Tom Connor, the Australian consul general in Shanghai, said outside the court Monday that Mr. Hu, one of Rio Tinto’s highest-ranking executives in China, had been accused of two counts of bribery, accepting payments of $147,000 and $790,000.

Mr. Connor said that during the trial, Mr. Hu had “made some admissions” about taking money.
Now, the three judge panel will decide how much time the four Rio employees will serve for pleading guilty to taking at least some money.

The defendants almost certainly face convictions for bribery, but only one pleaded guilty to the more controversial charge that they illegally obtained commercial secrets, a charge that could imply the involvement of their employer, Rio Tinto.

Lawyer Zhang Peihong told The Age the defendant who pleaded guilty was ''definitely not'' Hu. He told another reporter that it was not his own client, Wang Yong, either.

The commercial secrets proceedings are controversial because they were conducted behind closed doors, with Australian diplomat observers refused entry, and because they involve laws that are notoriously vague and inconsistently applied.

Defense lawyer Tao Wuping said the business secrets allegedly stolen by the Rio Tinto employees were straightforward commercial information.

''The case is not as complicated as the public may think,'' he said.

O'Melveny's David Almeling and Colleagues Publish New Article Analyzing Federal Trade Secret Litigation

By Todd

There is an attorney at the esteemed O'Melveny & Myers law firm in San Francisco who is a friend of this blog. His name is David Almeling and you can find his impressive bio linked here: We like this guy. We first started communicating with Mr. Almeling in connection with a law review article he published in the Fordham Intellectual Property, Media & Entertainment Law Journal titled "Four Reasons to Enact a Federal Trade Secrets Act." The article made some interesting arguments regarding the rationales for creating a uniform federal law respecting trade secrets.

Well, folks, David Almeling is at it again - and this time he involved his friends and colleagues. They've published a new article titled "A Statistical Analysis of Trade Secret Litigation in Federal Courts" and it was published last week in the Gonzaga Law Review. We're just starting to digest the article but David and four colleagues read 1,500 trade secret cases from 1950 through 2008, and then they coded 394 of those cases for 28 criteria. David and his team then worked with statisticians to analyze and present the data. We will publish a link to this article once one is available.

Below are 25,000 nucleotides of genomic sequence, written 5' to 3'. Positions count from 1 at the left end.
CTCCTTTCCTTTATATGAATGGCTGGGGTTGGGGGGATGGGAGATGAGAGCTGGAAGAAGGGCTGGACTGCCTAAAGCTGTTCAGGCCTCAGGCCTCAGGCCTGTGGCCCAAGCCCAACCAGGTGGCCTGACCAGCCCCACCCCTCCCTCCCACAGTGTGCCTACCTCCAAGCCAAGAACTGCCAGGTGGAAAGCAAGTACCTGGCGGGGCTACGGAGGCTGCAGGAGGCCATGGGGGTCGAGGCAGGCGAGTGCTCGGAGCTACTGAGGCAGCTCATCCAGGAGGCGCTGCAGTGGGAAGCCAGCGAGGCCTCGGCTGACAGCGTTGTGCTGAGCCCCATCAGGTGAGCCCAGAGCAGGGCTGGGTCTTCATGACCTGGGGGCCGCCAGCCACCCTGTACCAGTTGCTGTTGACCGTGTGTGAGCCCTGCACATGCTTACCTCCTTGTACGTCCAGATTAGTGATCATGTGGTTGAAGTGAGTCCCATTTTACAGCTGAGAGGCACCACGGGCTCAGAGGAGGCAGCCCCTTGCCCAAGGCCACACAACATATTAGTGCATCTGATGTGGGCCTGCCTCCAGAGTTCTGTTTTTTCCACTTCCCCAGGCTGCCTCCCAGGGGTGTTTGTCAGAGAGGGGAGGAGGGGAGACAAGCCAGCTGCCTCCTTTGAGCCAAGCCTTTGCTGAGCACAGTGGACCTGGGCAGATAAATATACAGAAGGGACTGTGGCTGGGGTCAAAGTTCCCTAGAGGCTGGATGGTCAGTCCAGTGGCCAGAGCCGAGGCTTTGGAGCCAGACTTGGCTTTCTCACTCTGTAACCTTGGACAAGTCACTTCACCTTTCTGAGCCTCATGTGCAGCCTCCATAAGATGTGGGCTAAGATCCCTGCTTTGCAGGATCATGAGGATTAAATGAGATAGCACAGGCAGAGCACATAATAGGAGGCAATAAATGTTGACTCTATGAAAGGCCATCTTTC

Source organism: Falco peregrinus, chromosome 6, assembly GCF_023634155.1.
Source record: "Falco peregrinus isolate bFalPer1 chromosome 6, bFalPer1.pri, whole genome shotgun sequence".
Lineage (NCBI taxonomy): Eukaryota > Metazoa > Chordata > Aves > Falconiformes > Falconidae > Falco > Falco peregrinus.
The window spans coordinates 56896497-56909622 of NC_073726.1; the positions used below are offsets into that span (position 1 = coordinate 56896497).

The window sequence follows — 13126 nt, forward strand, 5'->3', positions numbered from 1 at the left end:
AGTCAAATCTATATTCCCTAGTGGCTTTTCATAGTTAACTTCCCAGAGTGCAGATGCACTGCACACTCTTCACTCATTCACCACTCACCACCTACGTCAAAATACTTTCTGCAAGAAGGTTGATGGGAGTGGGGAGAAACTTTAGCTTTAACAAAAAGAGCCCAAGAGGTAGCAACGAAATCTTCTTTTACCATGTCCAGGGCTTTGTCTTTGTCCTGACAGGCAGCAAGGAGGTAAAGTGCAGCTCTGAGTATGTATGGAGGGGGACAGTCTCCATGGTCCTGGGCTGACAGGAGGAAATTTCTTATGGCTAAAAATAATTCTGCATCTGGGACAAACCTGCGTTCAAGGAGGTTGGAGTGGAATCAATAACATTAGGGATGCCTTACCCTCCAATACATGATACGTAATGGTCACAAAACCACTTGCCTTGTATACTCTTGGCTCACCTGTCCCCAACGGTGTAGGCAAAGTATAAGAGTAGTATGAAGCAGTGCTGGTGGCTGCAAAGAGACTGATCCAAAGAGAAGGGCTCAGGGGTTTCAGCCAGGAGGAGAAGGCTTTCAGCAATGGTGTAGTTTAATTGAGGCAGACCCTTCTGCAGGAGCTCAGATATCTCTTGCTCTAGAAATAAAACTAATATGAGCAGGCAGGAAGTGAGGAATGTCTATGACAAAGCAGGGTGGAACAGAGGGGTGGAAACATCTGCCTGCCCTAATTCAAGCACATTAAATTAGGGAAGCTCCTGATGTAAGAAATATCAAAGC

Some of their article's findings include:

(a) Trade secret litigation in federal courts is growing exponentially, doubling every decade or so.
(b) In over 85% of trade secret cases, the alleged misappropriator was someone the trade secret owner knew — either an employee or a business partner.
(c) Trade secret owners were twice as likely to prevail on a motion for preliminary relief when they sued employees than when they sued business partners.
(d) The top venues for trade secret cases were the N.D. Ill. (Chicago), the N.D. Cal. (San Francisco, Oakland, and San Jose), the S.D.N.Y. (much of New York City), and the E.D. Pa. (Philadelphia).
(e) Courts applied the substantive laws of Illinois, California, or New York in almost 30% of trade secret cases.
(f) Despite the burdens faced by the moving party, alleged misappropriators prevailed at summary judgment more than half the time.
(g) As one element of its prima facie case, a trade secret owner must establish that it took reasonable measures to protect its purported trade secrets. Two measures — confidentiality agreements with employees and third parties — were significantly associated with a finding that this element was satisfied.
(h) In over 25% of trade secret cases, the courts cited to and justified their decisions based at least in part on authority from outside their jurisdiction.
This is novel and interesting research. We'd suggest to David and his friends at O'Melveny & Meyers that they know full well why California proves such a fertile state for trade secrets litigation - not only are that state's high-tech companies generating relatively large numbers of trade secrets in their day-to-day operations, but that state's statutory prohibitions on noncompete agreements and their weak commitment to tort theories inhibiting unfair competition force oh-so-many cases into a trade secret posture. Well, that's what we think. Sorry for the editorial interruption - but this is, after all, a blog. We can do that.
The community of attorneys and others who continue to study the evolution of trade secrets law owe David Almeling and Darin Snyder and Michael Sapoznikow and Whitney McCollum and Jill Weader a debt of gratitude. This is a unique article and it reports some interesting findings. While trade secret law is a creature of state law and this team's article and research focuses on cases litigated in federal courts, this is still important work. We think it somehat likely that David Almeling (this guy had a full head of hair before he started writing about trade secrets matters) will drink too much Starbucks some day and decide to do the analysis of the reported state cases - but let's applaud this current work and carefully study this review and analysis. More on this as we digest the article.